Urban Grassroots Movements in the Illiberal State. Reconsidering the effects of post-socialist transformations in Hungary
Hungarian Academy of Sciences, Hungary
In our paper, we would like to discuss the rapidly changing character of urban spaces and the role of recreational spaces in the gentrifying post-socilist city of Budapest. We would like to analyze the power in self-organization and strategies of mobilization of local urban communities, and we would like to claim that the recent developments towards an ‘illiberal state’ in Hungary have triggered a return towards grassroots politics. While this might be a positive development in itself as it could help grassroots movements regaining legitimacy, we show in the paper that these local (urban) movements remain haunted by structural constraints and are limited in their potential to use political opportunity structures, transactional activism and discourses which would make their mobilization effective. The analysis that follows builds on several fields of expertise regarding social mobilization in Hungary. In the early 2000s, transnationalization and Europeanization have dominated both the political agenda and the scholarly literature, leading to organizational changes (often described as NGOization) and ideational reframing of local urban environmental activism. Using two case studies of urban environmental protests, the contribution illustrates the post-euphoric development of the Hungarian grassroots movement in period that was marked since 2010 through the consolidation of a self-termed ‘illiberal’ regime. Faced with a difficult environment, we identify reorientation towards grassroots activism as a new trend driven by the closure of opportunity structures. This goes together with the alienation of local protests from institutional channels of influence-seeking and the weakening of ties with potential political allies such as political parties or professionalized NGOs.
Commonifying From Inside The State? The Case Of “La Comunificadora” And The Promotion Of Alternatives To Capitalism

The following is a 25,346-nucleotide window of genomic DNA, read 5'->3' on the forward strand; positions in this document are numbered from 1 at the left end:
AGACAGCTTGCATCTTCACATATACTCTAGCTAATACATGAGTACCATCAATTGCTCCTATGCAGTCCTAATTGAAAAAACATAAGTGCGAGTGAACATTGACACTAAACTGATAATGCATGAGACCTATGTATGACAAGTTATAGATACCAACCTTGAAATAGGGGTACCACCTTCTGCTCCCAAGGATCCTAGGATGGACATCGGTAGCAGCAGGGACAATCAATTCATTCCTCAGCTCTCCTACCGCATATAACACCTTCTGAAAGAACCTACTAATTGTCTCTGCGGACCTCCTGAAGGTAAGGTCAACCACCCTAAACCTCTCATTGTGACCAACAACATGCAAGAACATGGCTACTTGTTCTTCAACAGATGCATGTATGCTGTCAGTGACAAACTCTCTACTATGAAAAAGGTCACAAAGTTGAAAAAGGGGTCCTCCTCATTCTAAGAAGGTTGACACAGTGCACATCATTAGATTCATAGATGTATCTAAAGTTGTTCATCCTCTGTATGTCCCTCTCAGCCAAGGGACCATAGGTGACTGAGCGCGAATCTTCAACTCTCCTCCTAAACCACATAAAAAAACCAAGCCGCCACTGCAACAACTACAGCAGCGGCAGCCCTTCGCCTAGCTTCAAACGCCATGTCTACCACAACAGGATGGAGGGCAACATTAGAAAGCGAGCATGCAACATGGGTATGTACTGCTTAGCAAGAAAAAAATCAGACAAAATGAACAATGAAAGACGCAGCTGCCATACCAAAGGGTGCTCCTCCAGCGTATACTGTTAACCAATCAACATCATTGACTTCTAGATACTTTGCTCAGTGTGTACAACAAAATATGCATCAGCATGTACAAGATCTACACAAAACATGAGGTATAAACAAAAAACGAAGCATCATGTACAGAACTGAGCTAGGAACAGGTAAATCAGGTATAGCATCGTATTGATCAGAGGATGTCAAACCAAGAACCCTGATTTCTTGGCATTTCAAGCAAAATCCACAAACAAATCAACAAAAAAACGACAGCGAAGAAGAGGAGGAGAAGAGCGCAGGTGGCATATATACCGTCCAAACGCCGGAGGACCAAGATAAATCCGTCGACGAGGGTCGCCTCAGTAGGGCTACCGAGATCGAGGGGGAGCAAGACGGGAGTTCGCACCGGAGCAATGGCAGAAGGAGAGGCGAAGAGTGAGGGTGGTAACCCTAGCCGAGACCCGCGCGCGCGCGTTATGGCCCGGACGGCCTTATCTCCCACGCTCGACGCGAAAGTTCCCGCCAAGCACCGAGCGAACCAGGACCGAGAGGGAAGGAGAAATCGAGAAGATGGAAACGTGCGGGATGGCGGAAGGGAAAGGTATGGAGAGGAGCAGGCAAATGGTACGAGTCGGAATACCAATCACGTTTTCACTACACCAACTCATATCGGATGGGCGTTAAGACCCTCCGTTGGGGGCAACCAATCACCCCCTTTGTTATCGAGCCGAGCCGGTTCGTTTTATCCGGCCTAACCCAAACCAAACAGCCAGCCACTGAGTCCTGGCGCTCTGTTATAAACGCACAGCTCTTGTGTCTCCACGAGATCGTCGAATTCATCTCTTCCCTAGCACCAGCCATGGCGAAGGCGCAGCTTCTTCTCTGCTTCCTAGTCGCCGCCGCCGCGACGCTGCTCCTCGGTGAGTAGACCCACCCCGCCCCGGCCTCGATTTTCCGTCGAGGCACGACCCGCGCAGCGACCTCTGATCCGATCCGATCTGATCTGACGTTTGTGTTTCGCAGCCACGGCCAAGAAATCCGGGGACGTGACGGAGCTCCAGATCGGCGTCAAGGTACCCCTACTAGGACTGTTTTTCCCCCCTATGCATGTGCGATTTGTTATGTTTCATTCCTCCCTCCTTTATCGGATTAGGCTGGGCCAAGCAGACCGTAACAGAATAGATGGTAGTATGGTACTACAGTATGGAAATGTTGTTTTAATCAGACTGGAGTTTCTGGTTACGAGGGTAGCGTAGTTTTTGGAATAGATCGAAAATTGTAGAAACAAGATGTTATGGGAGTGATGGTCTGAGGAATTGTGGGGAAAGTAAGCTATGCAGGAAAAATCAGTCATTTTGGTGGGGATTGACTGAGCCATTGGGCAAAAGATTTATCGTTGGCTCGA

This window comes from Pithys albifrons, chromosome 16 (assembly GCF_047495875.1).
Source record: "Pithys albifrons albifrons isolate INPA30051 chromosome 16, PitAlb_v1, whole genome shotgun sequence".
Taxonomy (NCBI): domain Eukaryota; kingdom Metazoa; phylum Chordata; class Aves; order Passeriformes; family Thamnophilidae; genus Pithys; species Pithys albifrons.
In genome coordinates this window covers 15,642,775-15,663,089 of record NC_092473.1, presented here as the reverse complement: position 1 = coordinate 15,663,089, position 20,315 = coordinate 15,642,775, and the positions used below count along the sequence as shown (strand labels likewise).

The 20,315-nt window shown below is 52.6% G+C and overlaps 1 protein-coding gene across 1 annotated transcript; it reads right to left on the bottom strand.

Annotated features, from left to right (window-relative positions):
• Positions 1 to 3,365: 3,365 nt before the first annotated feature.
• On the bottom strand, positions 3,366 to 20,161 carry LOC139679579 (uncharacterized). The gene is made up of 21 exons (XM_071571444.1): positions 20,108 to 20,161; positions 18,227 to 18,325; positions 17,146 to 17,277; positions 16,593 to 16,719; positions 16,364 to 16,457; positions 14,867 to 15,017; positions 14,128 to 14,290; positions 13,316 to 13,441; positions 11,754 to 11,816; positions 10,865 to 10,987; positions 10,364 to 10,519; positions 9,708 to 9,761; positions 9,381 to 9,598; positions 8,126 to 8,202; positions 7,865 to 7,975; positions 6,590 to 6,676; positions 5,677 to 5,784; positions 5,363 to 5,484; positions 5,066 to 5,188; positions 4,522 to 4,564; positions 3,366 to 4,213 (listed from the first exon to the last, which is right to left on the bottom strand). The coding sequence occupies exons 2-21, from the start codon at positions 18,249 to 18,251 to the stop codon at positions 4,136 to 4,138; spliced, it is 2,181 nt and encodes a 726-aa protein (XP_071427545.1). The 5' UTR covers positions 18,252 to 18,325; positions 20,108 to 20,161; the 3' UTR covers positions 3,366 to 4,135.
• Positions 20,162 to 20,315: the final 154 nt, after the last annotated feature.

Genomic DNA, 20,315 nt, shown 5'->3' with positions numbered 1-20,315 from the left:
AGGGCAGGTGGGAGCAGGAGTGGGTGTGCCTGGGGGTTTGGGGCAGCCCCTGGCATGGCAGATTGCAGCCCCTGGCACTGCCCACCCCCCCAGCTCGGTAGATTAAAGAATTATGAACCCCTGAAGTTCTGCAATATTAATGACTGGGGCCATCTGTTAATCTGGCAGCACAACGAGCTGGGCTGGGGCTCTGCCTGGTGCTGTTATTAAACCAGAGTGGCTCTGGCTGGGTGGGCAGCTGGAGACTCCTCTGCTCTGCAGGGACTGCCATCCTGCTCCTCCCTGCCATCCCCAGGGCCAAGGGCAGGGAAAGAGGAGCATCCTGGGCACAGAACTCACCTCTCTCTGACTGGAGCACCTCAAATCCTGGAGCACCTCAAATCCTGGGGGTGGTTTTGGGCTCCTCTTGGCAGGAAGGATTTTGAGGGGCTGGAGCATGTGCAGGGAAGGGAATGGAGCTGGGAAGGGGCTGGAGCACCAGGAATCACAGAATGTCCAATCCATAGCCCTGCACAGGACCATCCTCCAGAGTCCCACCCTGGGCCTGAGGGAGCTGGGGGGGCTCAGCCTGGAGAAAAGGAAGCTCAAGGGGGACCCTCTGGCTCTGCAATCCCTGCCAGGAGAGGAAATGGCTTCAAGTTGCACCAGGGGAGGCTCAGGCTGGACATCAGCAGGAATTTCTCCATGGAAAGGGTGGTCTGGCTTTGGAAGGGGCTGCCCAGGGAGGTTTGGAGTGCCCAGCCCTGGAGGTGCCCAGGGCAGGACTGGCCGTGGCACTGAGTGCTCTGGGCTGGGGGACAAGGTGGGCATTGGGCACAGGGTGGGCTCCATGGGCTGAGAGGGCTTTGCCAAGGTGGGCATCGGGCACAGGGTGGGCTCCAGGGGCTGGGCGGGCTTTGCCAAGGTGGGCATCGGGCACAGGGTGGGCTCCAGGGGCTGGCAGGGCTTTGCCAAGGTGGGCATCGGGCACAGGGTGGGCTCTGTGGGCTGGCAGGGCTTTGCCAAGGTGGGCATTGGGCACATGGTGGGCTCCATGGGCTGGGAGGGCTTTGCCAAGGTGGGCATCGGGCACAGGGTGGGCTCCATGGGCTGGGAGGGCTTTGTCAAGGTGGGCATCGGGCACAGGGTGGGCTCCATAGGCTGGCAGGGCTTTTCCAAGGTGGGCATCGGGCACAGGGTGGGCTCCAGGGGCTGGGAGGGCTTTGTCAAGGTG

First conceived as an alternative to neoliberal markets, sharing economy platforms have turned out to have mixed outcomes.They have challenged traditional sectors, public authorities and local communities, putting more pressure on strained resources and infrastructures, contributing to labor precariousness and patterns of inequalities. As a response, communities and local governments are exploring alternative models like platform cooperativism, which takes into account governance, knowledge or technological policies. An example is the city of Barcelona. The victory of the left-wing citizen platform Barcelona en Comú created the city hall’s political shift towards a model favoring the commons and technological sovereignty for the city.
My contribution proposes to reflect on how the State is trying to channel digitalization to promote alternatives to capitalism and whom this serves. Barcelona’s La Comunificadora “incubation” program is a relevant example of such effort. Now in its third edition, the program is led by Barcelona’s economic promotion public agency. Its aim is to “commonify” sharing economy platforms to promote models closer to the commons and the Social and solidarity economy.
Is the public administration using this initiative to reinforce its power or is it redistributing power to civic society? What alternative models are emerging from La Comunificadora? This study was carried out using participant observation and interviews with the project holders, the teaching team and the public administration. It was triangulated through the analysis of content produced by the participants for each session through a collaborative documentation tool.